Alice and Bob have gone global.
Alice and Bob are characters in many of Perimeter’s educational resources, who help make technical topics in physics easier to understand. They recently returned to Canada after their first trip abroad – to Singapore.
At the invitation of the Ministry of Education, a Perimeter team comprised of Director of Educational Outreach Greg Dick, Educational Consultant Dave Fish, and Outreach Scientist Dr. Richard Epp delivered a keynote address on science outreach and three days of workshops at Singapore’s National Physics Education Seminar. In all, they trained over 100 teachers in progressive pedagogy and the effective use of Perimeter’s modern physics resources.
“The teachers were really keen,” says Dick. “We had them working collaboratively on whiteboards, we had them debating, we had them presenting – we’re bringing a models-based perspective of science that beautifully complements what they already do well. Everything in our resources fits with what they need.”
Singapore is highly respected in international education circles. In the latest Trends in International Mathematics and Science Study (2011), Singapore ranked second in the world in science at the fourth-grade level and first at the eighth-grade level. Nonetheless, the Ministry of Education is focused on developing 21st century skills and a models-based perspective on science, which research shows are crucial to inspiring students’ interest and developing a deeper understanding of scientific concepts.
“The fact that they’re looking to us speaks volumes,” says Dick. “They see us as pedagogical leaders, through the rich and varied classroom learning strategies we offer.”
After witnessing Perimeter’s teaching methods first-hand, Singapore’s Ministry of Education has engaged Perimeter to consult on their current senior physics curriculum review. But it’s not just at the Ministry level that Singapore’s educators are buying into the Perimeter approach: more than 90 percent of the teachers who participated in the Institute’s workshops said they would use Perimeter resources in their future teaching.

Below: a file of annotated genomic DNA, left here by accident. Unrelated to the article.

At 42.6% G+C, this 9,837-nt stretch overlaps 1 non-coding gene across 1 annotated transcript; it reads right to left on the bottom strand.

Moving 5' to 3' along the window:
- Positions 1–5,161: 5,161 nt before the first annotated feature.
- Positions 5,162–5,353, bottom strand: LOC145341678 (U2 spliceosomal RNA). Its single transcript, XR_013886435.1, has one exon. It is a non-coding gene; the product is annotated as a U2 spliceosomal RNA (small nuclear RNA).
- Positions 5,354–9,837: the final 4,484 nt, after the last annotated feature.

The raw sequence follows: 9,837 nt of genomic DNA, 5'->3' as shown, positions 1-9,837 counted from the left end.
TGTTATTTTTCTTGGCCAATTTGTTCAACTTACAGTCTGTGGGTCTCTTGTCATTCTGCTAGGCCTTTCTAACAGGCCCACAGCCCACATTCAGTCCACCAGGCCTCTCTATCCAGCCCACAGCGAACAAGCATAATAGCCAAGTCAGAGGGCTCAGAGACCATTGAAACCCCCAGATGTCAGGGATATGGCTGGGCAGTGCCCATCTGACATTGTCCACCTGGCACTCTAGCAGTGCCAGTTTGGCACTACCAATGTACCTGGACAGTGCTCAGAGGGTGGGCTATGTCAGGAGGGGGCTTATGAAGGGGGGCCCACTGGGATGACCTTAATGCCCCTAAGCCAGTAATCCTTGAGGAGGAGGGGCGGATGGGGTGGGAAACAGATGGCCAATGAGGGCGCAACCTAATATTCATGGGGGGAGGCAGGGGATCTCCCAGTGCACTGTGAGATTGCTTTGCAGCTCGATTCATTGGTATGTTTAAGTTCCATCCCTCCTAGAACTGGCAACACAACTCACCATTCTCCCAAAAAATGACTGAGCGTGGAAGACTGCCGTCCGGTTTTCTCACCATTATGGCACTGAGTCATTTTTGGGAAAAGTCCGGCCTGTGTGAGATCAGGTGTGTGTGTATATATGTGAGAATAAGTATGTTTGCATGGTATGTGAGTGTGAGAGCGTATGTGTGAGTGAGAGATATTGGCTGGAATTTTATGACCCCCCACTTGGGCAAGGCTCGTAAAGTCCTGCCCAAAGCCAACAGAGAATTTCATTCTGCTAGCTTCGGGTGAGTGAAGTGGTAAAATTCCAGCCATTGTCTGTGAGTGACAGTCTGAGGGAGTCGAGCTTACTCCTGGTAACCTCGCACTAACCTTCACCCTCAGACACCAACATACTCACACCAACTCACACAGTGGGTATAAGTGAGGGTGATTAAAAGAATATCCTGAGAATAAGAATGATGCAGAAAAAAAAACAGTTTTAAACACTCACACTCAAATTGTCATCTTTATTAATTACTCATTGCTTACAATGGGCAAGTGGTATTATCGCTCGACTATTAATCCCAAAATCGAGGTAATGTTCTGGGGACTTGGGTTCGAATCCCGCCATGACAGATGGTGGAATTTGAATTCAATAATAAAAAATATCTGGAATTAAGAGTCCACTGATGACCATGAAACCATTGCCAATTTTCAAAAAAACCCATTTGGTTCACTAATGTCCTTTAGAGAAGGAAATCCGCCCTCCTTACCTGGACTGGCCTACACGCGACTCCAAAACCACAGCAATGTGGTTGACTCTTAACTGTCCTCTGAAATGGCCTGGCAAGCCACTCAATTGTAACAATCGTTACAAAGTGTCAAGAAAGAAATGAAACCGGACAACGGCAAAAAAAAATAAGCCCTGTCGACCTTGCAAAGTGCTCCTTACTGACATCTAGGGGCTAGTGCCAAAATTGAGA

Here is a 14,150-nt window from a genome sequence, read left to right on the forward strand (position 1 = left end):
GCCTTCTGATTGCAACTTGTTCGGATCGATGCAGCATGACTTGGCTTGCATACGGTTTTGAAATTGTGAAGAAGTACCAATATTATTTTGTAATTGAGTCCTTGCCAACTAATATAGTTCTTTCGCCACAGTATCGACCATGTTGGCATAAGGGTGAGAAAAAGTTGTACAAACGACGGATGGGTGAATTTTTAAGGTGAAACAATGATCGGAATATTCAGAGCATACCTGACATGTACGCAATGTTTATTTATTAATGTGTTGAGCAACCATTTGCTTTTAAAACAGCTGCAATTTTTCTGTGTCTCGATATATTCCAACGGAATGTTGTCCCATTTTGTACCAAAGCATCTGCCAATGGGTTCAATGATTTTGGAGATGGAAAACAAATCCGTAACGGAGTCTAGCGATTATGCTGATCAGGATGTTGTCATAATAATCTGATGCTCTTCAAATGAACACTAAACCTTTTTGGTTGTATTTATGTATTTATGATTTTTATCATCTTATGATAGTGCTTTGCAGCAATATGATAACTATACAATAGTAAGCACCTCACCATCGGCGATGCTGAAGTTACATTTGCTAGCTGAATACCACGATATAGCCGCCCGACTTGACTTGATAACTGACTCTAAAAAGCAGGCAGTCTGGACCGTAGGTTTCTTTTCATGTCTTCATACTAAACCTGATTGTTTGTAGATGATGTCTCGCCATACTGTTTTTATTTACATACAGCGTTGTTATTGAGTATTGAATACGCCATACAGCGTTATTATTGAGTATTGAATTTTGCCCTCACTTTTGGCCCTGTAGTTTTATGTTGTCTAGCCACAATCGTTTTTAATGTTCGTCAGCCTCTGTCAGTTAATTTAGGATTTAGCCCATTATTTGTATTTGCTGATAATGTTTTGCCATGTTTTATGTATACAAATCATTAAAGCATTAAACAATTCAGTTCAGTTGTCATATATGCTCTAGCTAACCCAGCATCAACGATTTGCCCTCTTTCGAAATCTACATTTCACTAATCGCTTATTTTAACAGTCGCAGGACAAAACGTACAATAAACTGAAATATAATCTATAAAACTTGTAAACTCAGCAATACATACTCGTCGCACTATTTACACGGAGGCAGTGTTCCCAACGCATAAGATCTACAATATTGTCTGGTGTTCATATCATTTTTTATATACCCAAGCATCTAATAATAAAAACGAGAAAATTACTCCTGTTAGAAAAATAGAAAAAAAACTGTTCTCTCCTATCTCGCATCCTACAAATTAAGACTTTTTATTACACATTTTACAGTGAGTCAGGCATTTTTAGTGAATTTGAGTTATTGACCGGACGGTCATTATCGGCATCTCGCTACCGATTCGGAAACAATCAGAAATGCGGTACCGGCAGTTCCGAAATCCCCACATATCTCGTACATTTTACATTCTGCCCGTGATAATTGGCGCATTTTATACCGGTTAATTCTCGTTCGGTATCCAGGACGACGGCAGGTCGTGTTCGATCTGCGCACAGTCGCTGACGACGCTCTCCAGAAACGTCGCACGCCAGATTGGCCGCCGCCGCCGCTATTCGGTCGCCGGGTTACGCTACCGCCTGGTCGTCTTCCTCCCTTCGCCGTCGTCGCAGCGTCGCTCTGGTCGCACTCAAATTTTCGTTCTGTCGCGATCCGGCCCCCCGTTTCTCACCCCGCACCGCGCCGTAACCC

“The PI materials bring a fresh dimension to discussing quantum physics with our students,” said Kang Ming Pang, who teaches grades 11 and 12. Joanne Ng described the workshop as “inspiring” and said it equipped her with “new yet practical classroom teaching strategies.”
Canadian teachers have been making similar comments for years. Perimeter has reached two million students across the country to date and expects to reach a million students per year from now on.
“We’re now ready to replicate our systematic approach globally,” says Dick, who sees Singapore as the first of many opportunities to share Perimeter’s resources and expertise internationally. “The real impact is building capacity globally for people to share modern science and to share a strategy to increase understanding of the power and importance of theoretical physics in a city, in a region, in a nation.”
While in Singapore, Perimeter staff identified keen teachers that will form the seeds of the Institute’s international teacher network, patterned after Perimeter’s successful Canadian teacher network. The new network will facilitate peer-to-peer training, enabling teachers around the world to teach modern physics concepts in fresh, accessible ways.
The Institute also recently updated its award-winning resources and launched an international online store to share them with educators around the world, using revenue generated to create new resources addressing other areas of modern physics.
If all goes well, Alice and Bob will be racking up a lot more frequent flyer miles and passport stamps very soon.